The World Food Program says that the number of food deprived people in conflict areas around the world surged to 124 million in 2017.
The Executive Director of the WFP, David Beasley told the UN Security Council that almost 32 million of those acutely hungry people live in four conflict-wracked countries: Somalia, Yemen, South Sudan and northeastern Nigeria, where famine was averted last year.
“The link between hunger and conflict is as strong as it is destructive, conflict leads to food insecurity. Globally,60 percent of the 815 million chronically hungry people who don’t know where their next meal is coming from live in conflict areas.And food insecurity can also stoke instability and tension which trigger violence.” He said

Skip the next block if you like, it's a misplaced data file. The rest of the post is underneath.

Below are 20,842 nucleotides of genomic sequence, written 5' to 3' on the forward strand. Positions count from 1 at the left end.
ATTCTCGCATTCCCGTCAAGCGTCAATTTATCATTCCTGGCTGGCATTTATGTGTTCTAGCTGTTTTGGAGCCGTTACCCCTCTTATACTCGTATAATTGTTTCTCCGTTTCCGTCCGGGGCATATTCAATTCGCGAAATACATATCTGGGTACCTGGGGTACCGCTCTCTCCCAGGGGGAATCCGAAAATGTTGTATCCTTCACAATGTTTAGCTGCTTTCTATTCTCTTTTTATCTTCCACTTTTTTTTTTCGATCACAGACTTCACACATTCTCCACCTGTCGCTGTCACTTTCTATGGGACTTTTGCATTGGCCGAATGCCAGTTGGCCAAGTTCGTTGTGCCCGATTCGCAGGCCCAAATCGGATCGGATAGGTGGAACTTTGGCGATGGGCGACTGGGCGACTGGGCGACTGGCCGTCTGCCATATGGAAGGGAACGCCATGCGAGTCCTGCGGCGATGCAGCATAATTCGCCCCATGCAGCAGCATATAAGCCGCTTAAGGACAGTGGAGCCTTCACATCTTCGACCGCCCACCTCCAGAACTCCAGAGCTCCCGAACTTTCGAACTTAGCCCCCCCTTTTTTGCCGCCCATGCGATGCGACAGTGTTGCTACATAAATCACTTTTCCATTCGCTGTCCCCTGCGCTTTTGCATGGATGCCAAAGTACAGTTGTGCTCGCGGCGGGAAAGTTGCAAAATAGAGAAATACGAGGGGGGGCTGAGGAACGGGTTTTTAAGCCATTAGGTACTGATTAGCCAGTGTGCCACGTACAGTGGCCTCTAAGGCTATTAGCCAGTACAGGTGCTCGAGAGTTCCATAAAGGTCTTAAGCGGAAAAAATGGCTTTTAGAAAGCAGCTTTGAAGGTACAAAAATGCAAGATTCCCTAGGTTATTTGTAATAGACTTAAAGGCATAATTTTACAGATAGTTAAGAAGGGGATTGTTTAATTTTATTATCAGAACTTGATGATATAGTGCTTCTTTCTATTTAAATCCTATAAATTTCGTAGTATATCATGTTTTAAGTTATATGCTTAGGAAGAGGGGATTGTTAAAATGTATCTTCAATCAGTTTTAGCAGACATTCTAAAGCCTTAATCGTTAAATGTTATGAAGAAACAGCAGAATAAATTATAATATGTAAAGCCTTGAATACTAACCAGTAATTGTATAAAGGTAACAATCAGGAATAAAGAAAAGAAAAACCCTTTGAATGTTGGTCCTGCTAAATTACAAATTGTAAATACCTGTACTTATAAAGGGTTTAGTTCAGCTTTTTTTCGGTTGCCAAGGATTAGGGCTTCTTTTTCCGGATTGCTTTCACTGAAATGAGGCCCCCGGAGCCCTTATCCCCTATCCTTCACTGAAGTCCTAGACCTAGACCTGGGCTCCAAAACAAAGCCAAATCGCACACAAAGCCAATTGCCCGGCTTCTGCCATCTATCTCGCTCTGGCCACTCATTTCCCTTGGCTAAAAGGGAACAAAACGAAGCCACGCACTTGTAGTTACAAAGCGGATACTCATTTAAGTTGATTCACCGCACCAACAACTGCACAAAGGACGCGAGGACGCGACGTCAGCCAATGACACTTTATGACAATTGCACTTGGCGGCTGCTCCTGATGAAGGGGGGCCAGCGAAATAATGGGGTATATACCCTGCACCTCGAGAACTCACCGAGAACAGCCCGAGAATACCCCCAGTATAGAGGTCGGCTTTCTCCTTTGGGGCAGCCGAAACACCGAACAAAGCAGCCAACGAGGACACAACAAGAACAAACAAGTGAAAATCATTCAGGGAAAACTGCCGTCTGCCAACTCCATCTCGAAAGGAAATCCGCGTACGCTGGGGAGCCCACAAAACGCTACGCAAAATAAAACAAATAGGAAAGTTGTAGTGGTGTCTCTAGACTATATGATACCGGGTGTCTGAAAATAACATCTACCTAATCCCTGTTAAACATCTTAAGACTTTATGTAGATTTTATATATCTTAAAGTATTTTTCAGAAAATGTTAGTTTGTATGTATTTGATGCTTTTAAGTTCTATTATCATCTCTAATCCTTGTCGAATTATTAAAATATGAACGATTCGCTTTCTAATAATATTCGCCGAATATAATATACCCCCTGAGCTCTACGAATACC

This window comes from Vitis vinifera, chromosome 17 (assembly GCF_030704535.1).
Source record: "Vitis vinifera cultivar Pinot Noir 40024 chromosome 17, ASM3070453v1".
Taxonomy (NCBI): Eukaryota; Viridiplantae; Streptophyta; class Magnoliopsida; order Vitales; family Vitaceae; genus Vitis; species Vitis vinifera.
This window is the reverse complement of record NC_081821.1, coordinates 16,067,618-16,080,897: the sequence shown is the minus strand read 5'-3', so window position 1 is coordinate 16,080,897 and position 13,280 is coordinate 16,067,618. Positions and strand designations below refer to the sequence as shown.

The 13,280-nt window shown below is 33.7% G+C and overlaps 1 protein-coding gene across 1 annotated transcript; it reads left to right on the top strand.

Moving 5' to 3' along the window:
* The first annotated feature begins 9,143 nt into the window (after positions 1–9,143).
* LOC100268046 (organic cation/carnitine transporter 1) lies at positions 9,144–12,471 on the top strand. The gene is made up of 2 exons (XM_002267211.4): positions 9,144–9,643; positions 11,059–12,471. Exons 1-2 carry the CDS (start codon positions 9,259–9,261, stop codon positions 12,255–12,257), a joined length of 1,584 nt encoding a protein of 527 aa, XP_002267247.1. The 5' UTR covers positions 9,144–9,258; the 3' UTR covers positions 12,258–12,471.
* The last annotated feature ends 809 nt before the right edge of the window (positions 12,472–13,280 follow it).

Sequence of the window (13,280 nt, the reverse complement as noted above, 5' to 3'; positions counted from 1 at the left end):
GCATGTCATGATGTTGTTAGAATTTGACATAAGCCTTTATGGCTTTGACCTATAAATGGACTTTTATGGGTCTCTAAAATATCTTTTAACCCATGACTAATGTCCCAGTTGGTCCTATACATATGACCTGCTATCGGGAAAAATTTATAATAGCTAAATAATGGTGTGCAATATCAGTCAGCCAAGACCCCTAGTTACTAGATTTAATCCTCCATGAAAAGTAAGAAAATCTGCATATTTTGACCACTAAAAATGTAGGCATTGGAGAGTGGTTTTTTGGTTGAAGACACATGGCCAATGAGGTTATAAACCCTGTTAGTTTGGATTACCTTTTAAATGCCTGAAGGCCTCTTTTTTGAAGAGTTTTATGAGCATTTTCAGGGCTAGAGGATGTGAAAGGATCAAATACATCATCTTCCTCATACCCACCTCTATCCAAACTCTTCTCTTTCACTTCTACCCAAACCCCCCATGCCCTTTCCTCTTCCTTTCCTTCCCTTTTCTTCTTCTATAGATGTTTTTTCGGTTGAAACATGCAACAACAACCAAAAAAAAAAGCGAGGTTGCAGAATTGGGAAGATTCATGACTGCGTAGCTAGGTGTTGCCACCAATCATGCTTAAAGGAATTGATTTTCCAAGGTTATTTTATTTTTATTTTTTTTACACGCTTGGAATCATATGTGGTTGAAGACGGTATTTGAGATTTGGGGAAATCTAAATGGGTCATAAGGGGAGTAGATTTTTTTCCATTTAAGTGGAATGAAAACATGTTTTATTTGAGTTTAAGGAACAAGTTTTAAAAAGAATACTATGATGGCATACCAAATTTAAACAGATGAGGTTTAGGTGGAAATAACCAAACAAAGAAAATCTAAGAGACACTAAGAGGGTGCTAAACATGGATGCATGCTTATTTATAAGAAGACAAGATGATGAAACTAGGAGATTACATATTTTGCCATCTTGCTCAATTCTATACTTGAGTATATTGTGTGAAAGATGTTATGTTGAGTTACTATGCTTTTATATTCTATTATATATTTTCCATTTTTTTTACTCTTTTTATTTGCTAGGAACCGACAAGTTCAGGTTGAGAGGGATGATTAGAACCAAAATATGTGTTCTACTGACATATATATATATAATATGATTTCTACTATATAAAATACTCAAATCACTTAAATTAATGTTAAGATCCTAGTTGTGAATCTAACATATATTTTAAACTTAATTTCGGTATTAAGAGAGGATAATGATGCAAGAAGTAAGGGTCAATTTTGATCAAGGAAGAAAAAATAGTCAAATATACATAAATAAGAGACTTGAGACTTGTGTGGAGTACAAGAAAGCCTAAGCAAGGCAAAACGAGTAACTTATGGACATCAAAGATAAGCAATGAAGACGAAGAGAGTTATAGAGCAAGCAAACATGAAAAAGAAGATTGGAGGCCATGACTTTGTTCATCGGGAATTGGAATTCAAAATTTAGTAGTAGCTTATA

U.N. humanitarian chief Mark Lowcock said “despite the wildest predictions, famines have become less frequent and less lethal over the past few decades.”
He called this “an amazing achievement,” citing the dramatic expansion in agricultural output and productivity and the global reduction in poverty which has seen people gain purchasing power.
“The remaining risk of famine and hunger is now concentrated in a relatively small number of countries affected by large-scale, severe and protracted conflict, almost 490 million undernourished people — and almost 80 percent of the world’s 155 million stunted children — live in countries affected by conflict,” Lowcock said.
Lowcock said a study released Thursday by the World Food Program, the U.N. Food and Agriculture Organization and the European Union confirmed that conflict, often combined with “extreme climate shock and high prices of staple food is the main driver of global food insecurity.”
He urged Security Council members to use their influence over parties to conflicts and to investigate violations of international humanitarian law, which prohibits using starvation as a weapon of war, prohibits attacking hospitals and schools and requires all combatants to allow the delivery of aid.